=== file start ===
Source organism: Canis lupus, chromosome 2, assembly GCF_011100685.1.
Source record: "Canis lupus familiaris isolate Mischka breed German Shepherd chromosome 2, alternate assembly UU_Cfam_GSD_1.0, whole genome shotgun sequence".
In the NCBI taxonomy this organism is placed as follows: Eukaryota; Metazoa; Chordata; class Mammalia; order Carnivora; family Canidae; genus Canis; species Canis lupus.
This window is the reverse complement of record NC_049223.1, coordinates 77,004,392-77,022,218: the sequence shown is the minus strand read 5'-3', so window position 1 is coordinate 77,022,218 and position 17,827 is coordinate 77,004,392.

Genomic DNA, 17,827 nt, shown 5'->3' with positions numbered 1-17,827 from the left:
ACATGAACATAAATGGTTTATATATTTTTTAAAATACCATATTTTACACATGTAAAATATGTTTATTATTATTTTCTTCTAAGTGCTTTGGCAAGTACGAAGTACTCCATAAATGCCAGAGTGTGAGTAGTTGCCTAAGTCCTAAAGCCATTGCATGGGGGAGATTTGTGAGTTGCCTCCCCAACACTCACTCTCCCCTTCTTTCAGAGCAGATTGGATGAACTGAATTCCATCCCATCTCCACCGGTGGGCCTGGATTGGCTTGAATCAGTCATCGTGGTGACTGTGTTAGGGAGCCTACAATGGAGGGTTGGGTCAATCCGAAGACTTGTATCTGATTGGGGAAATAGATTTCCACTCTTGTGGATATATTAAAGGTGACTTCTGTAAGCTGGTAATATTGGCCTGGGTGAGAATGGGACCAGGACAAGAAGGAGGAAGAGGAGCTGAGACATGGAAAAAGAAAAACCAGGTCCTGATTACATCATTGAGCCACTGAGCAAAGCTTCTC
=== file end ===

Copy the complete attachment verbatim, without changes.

Source organism: Canis lupus, chromosome 2, assembly GCF_011100685.1.
Source record: "Canis lupus familiaris isolate Mischka breed German Shepherd chromosome 2, alternate assembly UU_Cfam_GSD_1.0, whole genome shotgun sequence".
In the NCBI taxonomy this organism is placed as follows: Eukaryota; Metazoa; Chordata; class Mammalia; order Carnivora; family Canidae; genus Canis; species Canis lupus.
This window is the reverse complement of record NC_049223.1, coordinates 77,004,392-77,022,218: the sequence shown is the minus strand read 5'-3', so window position 1 is coordinate 77,022,218 and position 17,827 is coordinate 77,004,392.

Genomic DNA, 17,827 nt, shown 5'->3' with positions numbered 1-17,827 from the left:
ACATGAACATAAATGGTTTATATATTTTTTAAAATACCATATTTTACACATGTAAAATATGTTTATTATTATTTTCTTCTAAGTGCTTTGGCAAGTACGAAGTACTCCATAAATGCCAGAGTGTGAGTAGTTGCCTAAGTCCTAAAGCCATTGCATGGGGGAGATTTGTGAGTTGCCTCCCCAACACTCACTCTCCCCTTCTTTCAGAGCAGATTGGATGAACTGAATTCCATCCCATCTCCACCGGTGGGCCTGGATTGGCTTGAATCAGTCATCGTGGTGACTGTGTTAGGGAGCCTACAATGGAGGGTTGGGTCAATCCGAAGACTTGTATCTGATTGGGGAAATAGATTTCCACTCTTGTGGATATATTAAAGGTGACTTCTGTAAGCTGGTAATATTGGCCTGGGTGAGAATGGGACCAGGACAAGAAGGAGGAAGAGGAGCTGAGACATGGAAAAAGAAAAACCAGGTCCTGATTACATCATTGAGCCACTGAGCAAAGCTTCTC